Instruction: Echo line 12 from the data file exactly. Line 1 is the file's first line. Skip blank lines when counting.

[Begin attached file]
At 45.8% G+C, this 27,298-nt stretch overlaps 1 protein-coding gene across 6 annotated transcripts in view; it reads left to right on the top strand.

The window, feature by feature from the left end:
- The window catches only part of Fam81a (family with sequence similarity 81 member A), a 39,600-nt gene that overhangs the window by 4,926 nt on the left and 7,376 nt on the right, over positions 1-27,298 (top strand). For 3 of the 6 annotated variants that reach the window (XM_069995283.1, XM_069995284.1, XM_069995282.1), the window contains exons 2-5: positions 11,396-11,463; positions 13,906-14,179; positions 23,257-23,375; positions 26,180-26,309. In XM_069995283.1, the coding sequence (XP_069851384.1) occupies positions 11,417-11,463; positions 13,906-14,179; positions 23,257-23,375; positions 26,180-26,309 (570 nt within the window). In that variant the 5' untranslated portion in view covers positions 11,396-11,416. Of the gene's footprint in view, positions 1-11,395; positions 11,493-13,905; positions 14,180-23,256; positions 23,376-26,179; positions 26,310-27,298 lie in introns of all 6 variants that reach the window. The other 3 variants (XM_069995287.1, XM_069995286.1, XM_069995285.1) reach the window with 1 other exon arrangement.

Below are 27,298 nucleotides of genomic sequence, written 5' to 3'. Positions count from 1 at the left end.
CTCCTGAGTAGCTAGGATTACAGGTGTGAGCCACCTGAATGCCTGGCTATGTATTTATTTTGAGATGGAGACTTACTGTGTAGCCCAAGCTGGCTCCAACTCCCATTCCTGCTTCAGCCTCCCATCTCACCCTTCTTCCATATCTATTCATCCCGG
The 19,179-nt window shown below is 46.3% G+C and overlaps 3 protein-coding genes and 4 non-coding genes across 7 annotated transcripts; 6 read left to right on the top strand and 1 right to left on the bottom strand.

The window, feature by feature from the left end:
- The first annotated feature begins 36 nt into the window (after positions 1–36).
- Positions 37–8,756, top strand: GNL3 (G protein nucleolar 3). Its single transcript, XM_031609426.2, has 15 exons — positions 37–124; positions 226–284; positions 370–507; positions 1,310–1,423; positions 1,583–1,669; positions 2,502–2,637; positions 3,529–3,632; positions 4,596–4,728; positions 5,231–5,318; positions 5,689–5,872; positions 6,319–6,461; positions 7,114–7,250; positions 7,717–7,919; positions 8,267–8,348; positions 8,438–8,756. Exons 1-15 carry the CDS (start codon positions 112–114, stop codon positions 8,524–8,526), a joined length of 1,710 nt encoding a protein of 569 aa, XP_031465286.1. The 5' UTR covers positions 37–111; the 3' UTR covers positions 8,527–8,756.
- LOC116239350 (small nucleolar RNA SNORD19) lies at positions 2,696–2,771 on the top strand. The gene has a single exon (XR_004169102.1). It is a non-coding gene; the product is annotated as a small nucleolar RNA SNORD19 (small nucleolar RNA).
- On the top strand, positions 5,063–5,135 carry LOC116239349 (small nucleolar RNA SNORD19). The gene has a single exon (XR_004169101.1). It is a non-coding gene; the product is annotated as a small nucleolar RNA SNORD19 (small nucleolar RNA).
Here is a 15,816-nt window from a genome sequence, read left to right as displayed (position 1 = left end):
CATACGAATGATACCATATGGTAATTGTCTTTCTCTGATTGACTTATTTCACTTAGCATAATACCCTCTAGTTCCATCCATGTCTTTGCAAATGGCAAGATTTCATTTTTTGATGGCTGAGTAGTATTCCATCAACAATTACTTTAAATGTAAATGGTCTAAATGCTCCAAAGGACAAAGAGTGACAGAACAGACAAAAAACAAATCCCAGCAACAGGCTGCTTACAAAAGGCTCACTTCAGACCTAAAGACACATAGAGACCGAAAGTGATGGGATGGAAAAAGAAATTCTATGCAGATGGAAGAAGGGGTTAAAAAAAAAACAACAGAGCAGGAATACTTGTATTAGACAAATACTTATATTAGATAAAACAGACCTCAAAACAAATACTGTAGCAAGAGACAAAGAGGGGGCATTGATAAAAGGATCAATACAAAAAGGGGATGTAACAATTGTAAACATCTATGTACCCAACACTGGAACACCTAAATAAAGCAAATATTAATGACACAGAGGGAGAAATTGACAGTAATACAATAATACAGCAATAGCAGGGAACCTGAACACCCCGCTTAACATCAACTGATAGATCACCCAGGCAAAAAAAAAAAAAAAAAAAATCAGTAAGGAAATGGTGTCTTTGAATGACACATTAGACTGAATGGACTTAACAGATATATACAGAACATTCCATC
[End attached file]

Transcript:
Here is a 15,816-nt window from a genome sequence, read left to right as displayed (position 1 = left end):